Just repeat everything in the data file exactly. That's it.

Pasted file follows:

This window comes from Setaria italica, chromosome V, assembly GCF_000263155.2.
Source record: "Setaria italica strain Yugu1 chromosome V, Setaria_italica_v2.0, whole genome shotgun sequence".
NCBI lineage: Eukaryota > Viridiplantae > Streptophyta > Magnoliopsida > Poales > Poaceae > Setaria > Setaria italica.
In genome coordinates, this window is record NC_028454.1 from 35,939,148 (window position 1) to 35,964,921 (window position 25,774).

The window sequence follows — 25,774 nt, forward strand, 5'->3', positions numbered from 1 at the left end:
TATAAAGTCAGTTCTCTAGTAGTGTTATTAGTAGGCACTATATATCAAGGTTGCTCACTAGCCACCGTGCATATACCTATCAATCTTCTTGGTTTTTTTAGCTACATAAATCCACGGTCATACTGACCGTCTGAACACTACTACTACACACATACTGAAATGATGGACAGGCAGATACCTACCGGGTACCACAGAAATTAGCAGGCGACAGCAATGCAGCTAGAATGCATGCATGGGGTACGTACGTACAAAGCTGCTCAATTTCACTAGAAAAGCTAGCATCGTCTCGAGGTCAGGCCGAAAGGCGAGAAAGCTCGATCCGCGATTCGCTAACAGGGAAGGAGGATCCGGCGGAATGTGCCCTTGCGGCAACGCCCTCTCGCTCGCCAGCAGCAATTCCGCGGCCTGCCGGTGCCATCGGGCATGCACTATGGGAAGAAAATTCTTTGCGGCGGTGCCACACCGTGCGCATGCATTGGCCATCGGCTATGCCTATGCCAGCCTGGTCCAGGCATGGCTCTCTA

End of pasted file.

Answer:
This window comes from Setaria italica, chromosome V, assembly GCF_000263155.2.
Source record: "Setaria italica strain Yugu1 chromosome V, Setaria_italica_v2.0, whole genome shotgun sequence".
NCBI lineage: Eukaryota > Viridiplantae > Streptophyta > Magnoliopsida > Poales > Poaceae > Setaria > Setaria italica.
In genome coordinates, this window is record NC_028454.1 from 35,939,148 (window position 1) to 35,964,921 (window position 25,774).

The window sequence follows — 25,774 nt, forward strand, 5'->3', positions numbered from 1 at the left end:
TATAAAGTCAGTTCTCTAGTAGTGTTATTAGTAGGCACTATATATCAAGGTTGCTCACTAGCCACCGTGCATATACCTATCAATCTTCTTGGTTTTTTTAGCTACATAAATCCACGGTCATACTGACCGTCTGAACACTACTACTACACACATACTGAAATGATGGACAGGCAGATACCTACCGGGTACCACAGAAATTAGCAGGCGACAGCAATGCAGCTAGAATGCATGCATGGGGTACGTACGTACAAAGCTGCTCAATTTCACTAGAAAAGCTAGCATCGTCTCGAGGTCAGGCCGAAAGGCGAGAAAGCTCGATCCGCGATTCGCTAACAGGGAAGGAGGATCCGGCGGAATGTGCCCTTGCGGCAACGCCCTCTCGCTCGCCAGCAGCAATTCCGCGGCCTGCCGGTGCCATCGGGCATGCACTATGGGAAGAAAATTCTTTGCGGCGGTGCCACACCGTGCGCATGCATTGGCCATCGGCTATGCCTATGCCAGCCTGGTCCAGGCATGGCTCTCTA